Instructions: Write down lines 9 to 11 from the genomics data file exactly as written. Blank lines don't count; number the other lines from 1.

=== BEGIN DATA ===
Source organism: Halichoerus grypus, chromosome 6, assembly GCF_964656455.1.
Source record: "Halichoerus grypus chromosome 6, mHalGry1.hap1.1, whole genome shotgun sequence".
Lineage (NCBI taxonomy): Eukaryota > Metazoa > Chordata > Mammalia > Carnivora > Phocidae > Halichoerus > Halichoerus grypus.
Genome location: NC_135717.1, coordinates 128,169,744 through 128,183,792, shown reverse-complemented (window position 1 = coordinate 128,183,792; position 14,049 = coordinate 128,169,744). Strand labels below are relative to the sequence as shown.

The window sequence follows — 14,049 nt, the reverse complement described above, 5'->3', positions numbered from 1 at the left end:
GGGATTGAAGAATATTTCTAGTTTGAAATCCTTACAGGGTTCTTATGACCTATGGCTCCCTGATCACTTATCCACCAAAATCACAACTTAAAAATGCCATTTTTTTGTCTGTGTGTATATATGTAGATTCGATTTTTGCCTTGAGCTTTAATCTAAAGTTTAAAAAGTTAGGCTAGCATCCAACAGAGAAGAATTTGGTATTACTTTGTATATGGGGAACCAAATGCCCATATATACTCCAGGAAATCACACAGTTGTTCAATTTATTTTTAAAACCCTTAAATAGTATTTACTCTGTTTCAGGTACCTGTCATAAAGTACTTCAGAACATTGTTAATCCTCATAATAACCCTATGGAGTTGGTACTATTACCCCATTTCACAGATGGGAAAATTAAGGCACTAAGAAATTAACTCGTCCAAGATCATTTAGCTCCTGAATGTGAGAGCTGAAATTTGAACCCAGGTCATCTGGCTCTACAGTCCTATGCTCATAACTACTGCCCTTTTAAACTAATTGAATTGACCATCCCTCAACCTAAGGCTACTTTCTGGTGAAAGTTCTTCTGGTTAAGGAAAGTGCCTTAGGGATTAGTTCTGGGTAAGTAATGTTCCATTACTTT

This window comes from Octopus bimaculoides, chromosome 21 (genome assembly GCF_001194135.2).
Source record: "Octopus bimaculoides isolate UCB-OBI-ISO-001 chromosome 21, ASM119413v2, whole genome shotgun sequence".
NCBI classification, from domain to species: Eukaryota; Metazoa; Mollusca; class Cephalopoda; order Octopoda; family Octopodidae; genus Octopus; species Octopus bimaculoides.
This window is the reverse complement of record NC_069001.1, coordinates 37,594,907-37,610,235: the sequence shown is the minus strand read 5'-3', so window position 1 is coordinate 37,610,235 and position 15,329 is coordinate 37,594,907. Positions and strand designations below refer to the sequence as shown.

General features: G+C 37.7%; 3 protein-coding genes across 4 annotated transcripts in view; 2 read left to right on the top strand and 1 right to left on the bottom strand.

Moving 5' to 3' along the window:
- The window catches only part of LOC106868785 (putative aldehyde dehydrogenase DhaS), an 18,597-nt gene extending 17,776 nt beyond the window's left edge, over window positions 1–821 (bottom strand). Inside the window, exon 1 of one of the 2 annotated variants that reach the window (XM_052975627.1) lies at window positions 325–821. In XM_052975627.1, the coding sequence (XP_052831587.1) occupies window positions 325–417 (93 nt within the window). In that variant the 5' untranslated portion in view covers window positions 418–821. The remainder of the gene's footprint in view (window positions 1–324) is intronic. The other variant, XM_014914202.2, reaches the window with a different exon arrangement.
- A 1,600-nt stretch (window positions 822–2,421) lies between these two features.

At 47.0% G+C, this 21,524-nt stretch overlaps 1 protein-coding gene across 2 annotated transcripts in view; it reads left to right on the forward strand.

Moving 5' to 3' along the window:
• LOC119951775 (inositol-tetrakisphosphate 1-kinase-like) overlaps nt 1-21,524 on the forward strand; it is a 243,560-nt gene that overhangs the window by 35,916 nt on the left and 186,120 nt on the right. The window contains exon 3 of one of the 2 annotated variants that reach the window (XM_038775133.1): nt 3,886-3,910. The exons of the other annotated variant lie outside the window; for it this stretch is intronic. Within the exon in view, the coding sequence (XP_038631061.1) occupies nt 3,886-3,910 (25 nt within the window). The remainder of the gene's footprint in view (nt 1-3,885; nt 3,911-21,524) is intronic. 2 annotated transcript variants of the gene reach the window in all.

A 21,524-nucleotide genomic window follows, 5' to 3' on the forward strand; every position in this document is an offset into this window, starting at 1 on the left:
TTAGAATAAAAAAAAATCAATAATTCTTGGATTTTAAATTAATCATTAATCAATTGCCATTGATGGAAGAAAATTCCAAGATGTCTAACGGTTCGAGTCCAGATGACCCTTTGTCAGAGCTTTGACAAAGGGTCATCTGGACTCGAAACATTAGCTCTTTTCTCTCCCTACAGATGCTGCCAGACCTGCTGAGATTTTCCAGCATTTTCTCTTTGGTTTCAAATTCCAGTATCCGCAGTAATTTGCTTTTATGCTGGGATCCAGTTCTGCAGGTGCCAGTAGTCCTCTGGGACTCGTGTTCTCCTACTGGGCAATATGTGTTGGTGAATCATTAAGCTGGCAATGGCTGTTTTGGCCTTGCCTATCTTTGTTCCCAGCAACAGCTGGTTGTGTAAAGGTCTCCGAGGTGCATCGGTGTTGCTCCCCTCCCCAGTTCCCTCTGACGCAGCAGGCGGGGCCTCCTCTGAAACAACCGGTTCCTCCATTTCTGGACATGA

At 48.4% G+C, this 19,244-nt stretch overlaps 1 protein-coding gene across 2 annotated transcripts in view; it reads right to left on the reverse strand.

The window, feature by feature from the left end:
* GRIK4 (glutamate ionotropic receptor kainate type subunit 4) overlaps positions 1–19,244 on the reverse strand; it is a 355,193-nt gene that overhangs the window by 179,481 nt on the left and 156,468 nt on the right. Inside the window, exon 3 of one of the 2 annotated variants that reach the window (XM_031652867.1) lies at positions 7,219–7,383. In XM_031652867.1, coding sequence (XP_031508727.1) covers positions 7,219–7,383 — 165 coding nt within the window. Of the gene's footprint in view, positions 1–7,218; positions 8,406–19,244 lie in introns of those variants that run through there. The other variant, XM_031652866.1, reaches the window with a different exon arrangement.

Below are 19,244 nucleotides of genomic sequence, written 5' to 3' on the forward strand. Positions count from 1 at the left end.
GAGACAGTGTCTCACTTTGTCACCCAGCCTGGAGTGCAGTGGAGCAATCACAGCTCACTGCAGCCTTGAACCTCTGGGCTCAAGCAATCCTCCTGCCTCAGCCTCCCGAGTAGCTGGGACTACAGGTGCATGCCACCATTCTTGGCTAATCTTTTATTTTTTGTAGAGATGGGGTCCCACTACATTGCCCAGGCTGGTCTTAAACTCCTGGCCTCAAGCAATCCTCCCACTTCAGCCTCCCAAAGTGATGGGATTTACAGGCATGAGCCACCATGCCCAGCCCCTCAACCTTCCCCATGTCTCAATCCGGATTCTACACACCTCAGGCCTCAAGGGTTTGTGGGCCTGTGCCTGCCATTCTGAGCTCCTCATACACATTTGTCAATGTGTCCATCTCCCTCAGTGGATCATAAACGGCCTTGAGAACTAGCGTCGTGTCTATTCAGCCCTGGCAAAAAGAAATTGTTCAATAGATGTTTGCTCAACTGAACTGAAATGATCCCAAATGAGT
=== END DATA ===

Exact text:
NCBI classification, from domain to species: Eukaryota; Metazoa; Mollusca; class Cephalopoda; order Octopoda; family Octopodidae; genus Octopus; species Octopus bimaculoides.
This window is the reverse complement of record NC_069001.1, coordinates 37,594,907-37,610,235: the sequence shown is the minus strand read 5'-3', so window position 1 is coordinate 37,610,235 and position 15,329 is coordinate 37,594,907. Positions and strand designations below refer to the sequence as shown.

General features: G+C 37.7%; 3 protein-coding genes across 4 annotated transcripts in view; 2 read left to right on the top strand and 1 right to left on the bottom strand.